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excess deaths around 1928?

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TheUnicorn

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so, highest excess deaths since WW2 according to the BBC today, horrible, but not unexpected. They showed a chart showing spikes in the first and second world war, understandable, what I can't understand is a slightly smaller, but still significant spike around 1928. Can anyone explain this? My first thought was Spanish flue, but I think that was around 1918 / 1919. included the chart from the bbc site (doesn't show WW1 but did on TV earlier). All history lessons gratefully recieved

1610483321862.png
 

billw

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Seems to be 1929 that's the spike, maybe due to particular severity of the 1928/29 winter?
 

billw

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Stock market crash that started the Depression.

Pete
Happened in late 1929, effects wouldn't have fully hit the UK economy until 1930 and even then I'm not sure there's much statistical evidence of suicide, nor did it generate extreme poverty that would have resulted in deaths spiking. I'd be inclined to count that one out.
 

Stanleymonkey

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Could it be a weather event? Prolonged cold and snow for several months.


Other than that TV was first demonstrated in 1928. Couch potato lifestyle sets in quick!!
 

mikej460

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There was a huge spike in births following WW1 so the later death spike may have been infant mortality.
 

mikej460

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That'll be it then, fascinating stuff. It shows the average death rate due to the pandemic in the US during the 1918/19 pandemic was some 16% whereas the 1928/29 epidemic was 5%.
 

TheUnicorn

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seems odd that the UK and the US would both suffer from the same flu epidemic, I'm assuming that the majority of travel would be by boat so you wouldn't have thought it would happen in both places at the same time?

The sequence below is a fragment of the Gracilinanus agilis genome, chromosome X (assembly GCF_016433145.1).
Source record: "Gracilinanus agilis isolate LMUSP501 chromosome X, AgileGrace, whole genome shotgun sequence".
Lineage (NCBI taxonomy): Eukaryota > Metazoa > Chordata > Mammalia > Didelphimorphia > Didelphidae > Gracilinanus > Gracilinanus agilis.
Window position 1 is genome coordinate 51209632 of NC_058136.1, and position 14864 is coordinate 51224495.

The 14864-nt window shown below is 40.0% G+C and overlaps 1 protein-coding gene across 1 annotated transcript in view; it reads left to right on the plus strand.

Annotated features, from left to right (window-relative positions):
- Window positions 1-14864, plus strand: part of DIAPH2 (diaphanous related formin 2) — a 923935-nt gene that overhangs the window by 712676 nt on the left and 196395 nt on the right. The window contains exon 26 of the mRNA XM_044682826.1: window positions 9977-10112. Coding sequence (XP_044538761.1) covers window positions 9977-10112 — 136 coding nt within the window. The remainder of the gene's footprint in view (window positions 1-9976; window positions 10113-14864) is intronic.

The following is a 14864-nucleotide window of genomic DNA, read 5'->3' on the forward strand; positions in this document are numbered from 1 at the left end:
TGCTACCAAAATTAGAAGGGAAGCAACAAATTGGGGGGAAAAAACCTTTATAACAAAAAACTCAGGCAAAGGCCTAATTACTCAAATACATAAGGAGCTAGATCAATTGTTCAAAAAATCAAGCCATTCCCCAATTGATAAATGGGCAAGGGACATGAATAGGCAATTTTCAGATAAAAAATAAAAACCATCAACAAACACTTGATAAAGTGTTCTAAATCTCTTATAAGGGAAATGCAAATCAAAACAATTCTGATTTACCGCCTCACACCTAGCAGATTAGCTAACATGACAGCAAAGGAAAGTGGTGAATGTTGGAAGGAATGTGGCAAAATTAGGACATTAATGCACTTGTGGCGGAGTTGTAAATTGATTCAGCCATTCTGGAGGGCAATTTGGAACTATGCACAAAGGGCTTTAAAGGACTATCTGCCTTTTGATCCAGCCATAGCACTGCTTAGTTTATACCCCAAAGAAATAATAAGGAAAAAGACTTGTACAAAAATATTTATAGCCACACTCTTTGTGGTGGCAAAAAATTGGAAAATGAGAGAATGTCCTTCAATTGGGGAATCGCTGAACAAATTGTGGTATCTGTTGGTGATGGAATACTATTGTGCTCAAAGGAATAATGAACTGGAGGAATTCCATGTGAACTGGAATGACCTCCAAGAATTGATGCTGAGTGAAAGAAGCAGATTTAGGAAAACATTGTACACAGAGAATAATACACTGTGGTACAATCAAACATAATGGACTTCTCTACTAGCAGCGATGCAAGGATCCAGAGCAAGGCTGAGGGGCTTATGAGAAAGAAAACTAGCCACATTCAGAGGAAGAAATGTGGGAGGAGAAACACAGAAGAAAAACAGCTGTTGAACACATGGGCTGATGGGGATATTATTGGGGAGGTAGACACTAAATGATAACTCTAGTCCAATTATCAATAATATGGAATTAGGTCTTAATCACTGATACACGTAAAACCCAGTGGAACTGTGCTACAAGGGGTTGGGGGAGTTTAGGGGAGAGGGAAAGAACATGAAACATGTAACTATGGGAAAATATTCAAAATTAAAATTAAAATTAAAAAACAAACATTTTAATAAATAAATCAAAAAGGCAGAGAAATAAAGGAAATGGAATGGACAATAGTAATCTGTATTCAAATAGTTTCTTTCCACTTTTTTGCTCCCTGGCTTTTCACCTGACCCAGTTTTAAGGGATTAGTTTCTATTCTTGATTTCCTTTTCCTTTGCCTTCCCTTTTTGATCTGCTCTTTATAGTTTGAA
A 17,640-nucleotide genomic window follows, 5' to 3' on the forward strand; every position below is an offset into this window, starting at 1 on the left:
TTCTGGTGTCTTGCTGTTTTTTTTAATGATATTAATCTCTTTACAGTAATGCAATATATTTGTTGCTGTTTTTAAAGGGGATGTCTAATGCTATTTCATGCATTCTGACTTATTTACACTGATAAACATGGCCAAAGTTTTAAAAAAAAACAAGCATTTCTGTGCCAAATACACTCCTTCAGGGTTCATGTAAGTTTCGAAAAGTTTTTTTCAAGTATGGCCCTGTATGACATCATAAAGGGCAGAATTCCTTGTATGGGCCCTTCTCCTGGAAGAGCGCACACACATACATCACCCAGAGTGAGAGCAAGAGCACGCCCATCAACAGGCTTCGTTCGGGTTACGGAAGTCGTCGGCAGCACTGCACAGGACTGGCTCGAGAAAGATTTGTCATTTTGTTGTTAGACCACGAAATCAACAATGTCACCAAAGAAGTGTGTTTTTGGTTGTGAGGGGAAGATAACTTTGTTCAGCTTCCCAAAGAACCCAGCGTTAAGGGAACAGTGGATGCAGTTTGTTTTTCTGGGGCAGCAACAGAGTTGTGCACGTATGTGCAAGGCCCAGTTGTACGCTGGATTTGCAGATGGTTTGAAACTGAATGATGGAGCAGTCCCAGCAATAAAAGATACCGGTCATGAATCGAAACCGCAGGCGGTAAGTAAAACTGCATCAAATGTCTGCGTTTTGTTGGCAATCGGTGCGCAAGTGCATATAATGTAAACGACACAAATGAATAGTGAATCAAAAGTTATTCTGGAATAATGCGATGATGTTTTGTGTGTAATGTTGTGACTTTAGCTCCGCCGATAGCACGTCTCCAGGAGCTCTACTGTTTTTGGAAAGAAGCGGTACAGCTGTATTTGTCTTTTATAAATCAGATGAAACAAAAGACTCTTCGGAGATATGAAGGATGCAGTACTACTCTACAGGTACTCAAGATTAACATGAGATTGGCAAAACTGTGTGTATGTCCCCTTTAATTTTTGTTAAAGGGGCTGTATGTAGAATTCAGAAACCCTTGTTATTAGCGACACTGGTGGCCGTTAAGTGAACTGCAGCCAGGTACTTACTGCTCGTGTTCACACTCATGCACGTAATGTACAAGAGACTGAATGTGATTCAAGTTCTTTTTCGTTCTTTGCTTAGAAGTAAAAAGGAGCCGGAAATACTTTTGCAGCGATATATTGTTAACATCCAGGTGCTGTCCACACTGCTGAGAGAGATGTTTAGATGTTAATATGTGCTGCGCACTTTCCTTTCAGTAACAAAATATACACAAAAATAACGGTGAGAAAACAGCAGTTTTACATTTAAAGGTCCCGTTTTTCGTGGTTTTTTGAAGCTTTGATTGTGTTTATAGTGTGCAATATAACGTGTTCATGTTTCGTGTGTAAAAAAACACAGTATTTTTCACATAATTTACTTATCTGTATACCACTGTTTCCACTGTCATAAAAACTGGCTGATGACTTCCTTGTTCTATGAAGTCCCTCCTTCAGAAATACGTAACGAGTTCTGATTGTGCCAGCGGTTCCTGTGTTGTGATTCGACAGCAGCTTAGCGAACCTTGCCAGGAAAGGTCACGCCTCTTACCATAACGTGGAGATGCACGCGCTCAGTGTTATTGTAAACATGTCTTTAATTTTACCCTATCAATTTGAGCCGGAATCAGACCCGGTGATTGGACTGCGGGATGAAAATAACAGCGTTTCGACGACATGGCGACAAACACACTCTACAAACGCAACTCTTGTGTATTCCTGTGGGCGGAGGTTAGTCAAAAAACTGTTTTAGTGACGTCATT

RobinBHM

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My Dad was born in 1928.

It seems hard to imagine now, but when he was twelve his mum and dad sat him and his brother down and said "would you like to be evacuated to Wales". His brother said yes, so my Dad did the same.

Not that that has anything to do with this thread :)

As you were (y).......
 

Cabinetman

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It seems to me that the graph is not really very representatively helpful, it shows the percentage increase, that’s all well and good but it doesn’t say where or how many, is it the UK?is it the world? Or a little village in Hertfordshire?
 

TheUnicorn

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It seems to me that the graph is not really very representatively helpful, it shows the percentage increase, that’s all well and good but it doesn’t say where or how many, is it the UK?is it the world? Or a little village in Hertfordshire?
bbc so i assumed it was uk, now not so sure
 

Cabinetman

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I have just been watching tonight‘s news on the BBC with very similar graphs of deaths and I am extremely sceptical, but are they any worse than any other news organisation? They all love to exaggerate.
They based their graphs on a previous five year average, I can guarantee that showed what they wanted to show.
 

u38cg

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The graph shows the change in standardised mortality rates (little adjustments for the structure of the population) for England & Wales, which have some of the most closely analysed mortality in the world.

> the later death spike may have been infant mortality.

Infant mortality occurs mostly within the first few years of life, and you reach the point of lowest mortality at about age 10. You then start to accelerate up quickly as testosterone kicks in!

> you wouldn't have thought it would happen in both places at the same time?

Remember the major population centres in both countries were huge maritime cities with a roaring intercontinental passenger traffic that covered the Atlantic in a week, just enough time for the whole boat to become infected.

> They based their graphs on a previous five year average, I can guarantee that showed what they wanted to show.

These graphs are all derived from analyses done by the Continuous Mortality Investigation of the IFOA (Institute & Faculty of Actuaries), and have been released weekly since March. This one is newsworthy as it covers 2020 to year end. I imagine five years is enough to show the natural variation, but not so many that it makes it impossible to read.

Mortality improvements (changes in mortality rates, as opposed to the rates themselves) are slippery things to estimate. They require an order of magnitude more data, and as you can see from the graph even at the best of times are extremely volatile. They are usually the sum of all the different things that are operating on causes of death in the population: on the one hand, better cancer treatments, medicines, and so on; on the other, continually worsening lifestyle factors like obesity and alcohol.
 
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